They had a great time. They had a great time doing it. They had a great time at the event. They CDW people were great, I thought the Charles Barkley commercial they gave us to use was pretty fun.
I think that we have an asset in [AUDL owner] Rob Lloyd that a lot of the other — I’ll say the USAU and MLU — don’t have. He creates access for us. If we can prove to those businesses that we’re something that’s worth sponsoring, we’re going to have an advantage.
UW: One of the things that I think everybody in the sport is looking for right now is those outside sponsors, extrinsic sponsors. Not just the jersey companies, not just the various small businesses that have popped up around ultimate in the last five or six years.
Is having Rob Lloyd the ticket here? For those that may not know, Rob Lloyd is the majority owner of the AUDL at this point and he is also a high-level executive at Cisco, a major multinational corporation, and is talked about being next in line for CEO of the company. So he’s a big deal. So here he is, sitting at the top of an ultimate frisbee league (which is crazy enough on its own). Is this the ticket towards success that none of these other organizations have?
TD: I wouldn’t say that. I would say that what Rob gives us is a way in the door. I mean, [league Commissioner] Steve [Gordon] does most of the contact with these companies. He’s very eloquent, he knows his way around business, and he does a good job. And he speaks very well for us.
The combination of them has been very good for us on that side, with Rob opening the door and Steve, sort of — Steve has really embraced the sport. He loves it. And Rob already loved it. Between the two of them, they show the passion for the sport that we all have, and I think it’s been working. I mean, you can see from our sponsorships that it’s working.
UW: When you look at Major League Ultimate, what do you see? I’m wondering if there’s ever been a part of you that’s said, ‘I wish I had gotten involved with Major League Ultimate. I love what they’re doing this season.’
I think, for many people, they look at these two leagues and, if you only follow online, it’s fairly easy to say Major League Ultimate is clearly the more impressive organization right now. They were on ESPN’s SportsCenter a bunch of times and their internet presence, as you’ve already pointed out, looks a lot better. But you mentioned earlier that you have questions about their financing. Is this one year not enough of a sample size to decide between the two leagues?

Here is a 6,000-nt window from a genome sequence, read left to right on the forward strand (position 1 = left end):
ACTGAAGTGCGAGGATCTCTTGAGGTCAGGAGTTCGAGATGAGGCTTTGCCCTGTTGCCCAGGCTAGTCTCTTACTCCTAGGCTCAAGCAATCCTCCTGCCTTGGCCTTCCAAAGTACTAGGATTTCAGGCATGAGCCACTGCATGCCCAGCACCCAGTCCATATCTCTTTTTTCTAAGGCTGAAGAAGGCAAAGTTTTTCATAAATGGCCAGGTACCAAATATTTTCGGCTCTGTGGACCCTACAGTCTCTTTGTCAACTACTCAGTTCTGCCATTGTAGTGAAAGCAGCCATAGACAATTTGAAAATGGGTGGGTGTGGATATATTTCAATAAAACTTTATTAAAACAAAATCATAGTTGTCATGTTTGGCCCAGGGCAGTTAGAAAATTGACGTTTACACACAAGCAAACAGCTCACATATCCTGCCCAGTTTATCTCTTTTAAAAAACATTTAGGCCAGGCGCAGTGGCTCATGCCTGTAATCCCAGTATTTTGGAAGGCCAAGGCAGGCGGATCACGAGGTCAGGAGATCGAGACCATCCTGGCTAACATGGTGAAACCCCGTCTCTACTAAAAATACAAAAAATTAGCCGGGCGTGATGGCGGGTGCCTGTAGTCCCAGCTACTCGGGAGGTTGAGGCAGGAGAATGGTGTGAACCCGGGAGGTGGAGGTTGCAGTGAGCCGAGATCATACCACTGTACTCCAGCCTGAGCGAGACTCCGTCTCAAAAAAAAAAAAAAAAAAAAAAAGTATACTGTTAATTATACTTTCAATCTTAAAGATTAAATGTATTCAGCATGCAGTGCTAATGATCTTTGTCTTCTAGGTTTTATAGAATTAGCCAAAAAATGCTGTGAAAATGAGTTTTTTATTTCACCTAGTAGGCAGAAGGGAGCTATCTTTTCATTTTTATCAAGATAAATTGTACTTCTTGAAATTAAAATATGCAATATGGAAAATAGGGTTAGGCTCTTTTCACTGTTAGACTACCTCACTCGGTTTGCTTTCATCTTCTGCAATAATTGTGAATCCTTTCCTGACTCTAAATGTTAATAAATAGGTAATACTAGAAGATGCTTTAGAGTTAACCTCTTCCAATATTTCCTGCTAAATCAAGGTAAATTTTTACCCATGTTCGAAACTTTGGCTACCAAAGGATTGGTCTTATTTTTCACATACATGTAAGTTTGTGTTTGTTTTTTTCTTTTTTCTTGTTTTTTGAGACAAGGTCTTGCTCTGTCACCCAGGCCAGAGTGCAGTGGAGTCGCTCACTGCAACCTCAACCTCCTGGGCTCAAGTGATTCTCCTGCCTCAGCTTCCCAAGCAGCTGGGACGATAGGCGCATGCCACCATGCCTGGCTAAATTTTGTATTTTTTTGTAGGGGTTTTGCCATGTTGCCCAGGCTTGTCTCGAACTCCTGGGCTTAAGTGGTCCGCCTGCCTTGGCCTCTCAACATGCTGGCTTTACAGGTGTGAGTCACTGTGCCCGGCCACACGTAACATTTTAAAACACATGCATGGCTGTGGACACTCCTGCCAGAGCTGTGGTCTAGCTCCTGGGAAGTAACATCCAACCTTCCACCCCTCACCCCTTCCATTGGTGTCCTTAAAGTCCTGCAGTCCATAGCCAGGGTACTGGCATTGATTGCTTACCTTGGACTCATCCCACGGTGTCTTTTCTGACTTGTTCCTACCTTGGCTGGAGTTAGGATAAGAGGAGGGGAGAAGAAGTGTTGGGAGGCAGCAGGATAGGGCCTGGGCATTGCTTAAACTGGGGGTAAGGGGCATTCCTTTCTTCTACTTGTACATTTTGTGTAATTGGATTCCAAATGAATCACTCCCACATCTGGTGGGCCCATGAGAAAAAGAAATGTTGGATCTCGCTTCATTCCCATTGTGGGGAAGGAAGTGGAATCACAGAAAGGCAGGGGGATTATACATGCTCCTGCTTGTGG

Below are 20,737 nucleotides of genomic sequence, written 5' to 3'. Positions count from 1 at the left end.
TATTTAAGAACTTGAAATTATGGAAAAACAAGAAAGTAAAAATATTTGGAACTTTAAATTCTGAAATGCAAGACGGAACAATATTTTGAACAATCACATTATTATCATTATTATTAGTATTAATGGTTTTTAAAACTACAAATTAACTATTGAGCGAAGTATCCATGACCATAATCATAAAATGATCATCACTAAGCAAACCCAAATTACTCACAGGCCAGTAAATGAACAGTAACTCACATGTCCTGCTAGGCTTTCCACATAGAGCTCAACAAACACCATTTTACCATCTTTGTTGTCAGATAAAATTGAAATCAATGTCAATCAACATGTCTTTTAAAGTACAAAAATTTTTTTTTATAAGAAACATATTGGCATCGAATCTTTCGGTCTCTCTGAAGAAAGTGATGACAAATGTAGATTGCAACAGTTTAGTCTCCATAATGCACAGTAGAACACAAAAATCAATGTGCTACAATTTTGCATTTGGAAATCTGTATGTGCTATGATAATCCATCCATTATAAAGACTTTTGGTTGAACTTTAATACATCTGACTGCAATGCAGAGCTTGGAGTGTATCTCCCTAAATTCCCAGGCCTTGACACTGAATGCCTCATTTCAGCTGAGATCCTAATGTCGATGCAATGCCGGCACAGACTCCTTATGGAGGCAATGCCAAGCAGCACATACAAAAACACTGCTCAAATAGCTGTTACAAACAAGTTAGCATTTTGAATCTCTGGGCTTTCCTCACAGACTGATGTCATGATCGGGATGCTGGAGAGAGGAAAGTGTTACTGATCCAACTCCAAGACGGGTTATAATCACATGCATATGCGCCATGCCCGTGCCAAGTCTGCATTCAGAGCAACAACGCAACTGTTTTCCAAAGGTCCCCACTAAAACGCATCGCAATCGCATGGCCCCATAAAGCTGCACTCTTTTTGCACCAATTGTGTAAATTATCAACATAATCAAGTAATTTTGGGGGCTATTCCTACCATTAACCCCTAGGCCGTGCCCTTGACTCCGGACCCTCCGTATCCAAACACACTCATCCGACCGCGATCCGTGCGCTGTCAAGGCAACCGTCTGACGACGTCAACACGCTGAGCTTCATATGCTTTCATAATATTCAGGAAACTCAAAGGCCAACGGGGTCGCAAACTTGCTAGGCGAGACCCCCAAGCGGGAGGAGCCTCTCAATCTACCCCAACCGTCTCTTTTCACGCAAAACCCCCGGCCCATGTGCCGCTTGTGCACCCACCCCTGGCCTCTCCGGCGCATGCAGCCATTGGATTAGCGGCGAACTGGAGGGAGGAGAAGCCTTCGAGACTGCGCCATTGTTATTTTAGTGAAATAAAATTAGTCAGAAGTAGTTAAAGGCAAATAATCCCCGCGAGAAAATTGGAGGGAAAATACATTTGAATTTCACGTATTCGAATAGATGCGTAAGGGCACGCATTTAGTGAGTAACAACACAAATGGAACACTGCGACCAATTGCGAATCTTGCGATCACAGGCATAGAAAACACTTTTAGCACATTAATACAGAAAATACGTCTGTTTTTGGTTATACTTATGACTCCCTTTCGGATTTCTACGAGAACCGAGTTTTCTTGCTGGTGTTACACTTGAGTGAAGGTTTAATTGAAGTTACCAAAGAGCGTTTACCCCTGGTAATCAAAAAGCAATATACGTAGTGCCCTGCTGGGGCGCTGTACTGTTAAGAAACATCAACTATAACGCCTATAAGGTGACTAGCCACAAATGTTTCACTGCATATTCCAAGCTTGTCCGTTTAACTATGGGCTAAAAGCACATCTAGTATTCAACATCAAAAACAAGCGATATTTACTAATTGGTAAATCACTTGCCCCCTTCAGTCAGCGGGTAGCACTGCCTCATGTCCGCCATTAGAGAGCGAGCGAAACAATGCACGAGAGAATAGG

TD: Well, I don’t have questions about their financing. I don’t know anything about their financing. I was just saying that I know they spent a lot more money than us this year. And it wasn’t as if we didn’t have some funds to spend, I think that we took a more balanced or more pragmatic approach to see where things were going this year. For me, yea, [MLU Commissioner] Jeff [Snader] was in the AUDL during my period in the AUDL. So Jeff and I became pretty close. I still talk to Jeff — it’s not as if we don’t speak.
I have a tremendous amount of respect for what those guys are doing. They put out a great product this year, for sure. And I think it’s good for everybody that they’re doing that. We’re so far from being a primetime sport that anything that anyone does to help move that along is good for all of us.
I was tremendously happy to see USAU pull off that ESPN deal. That is great for us. MLU being on ESPN is great for us. I have nothing but good things to say about that. And that’s totally sincere.
UW: When you talk to USA Ultimate…they don’t believe that the AUDL and MLU — these professional or quasi-professional models — make sense or are right for the sport. And they feel very strongly and are vocal about the fact that they have the best way forward. And they’re simply not supportive of what you or Major League Ultimate is doing. Why do you think that is?
They’re being protective. I don’t know exactly why it is. We’ve had conversations with them where they were cordial, but at the same time, they treat us much more as the enemy than we do them. And I think part of it is that they have had complete control of the sport for a long time. And I think they just feel like we’re doing something to it that is different than what they’re doing. And I think they want to make sure they continue to have the elite players. I think that is mostly a status thing.
I don’t think from a revenue standpoint or an organizational standpoint that any of that really helps them. I think that is much more of a pride issue.
I’ve been a USAU member for a long time an I love the events they put on. It’s frustrating that they have zero support to basically trying to prevent us from being successful in some ways. But there’s no way we can really change that relationships at this point, I think. I think they use the refs as possible sort of a wedge issue. I’m not sure they really feel like refs are going to permeate down through the sport. I think that they just know that amongst a pretty vocal minority, that refs aren’t as popular as observers. Though I find that there’s not much of a difference.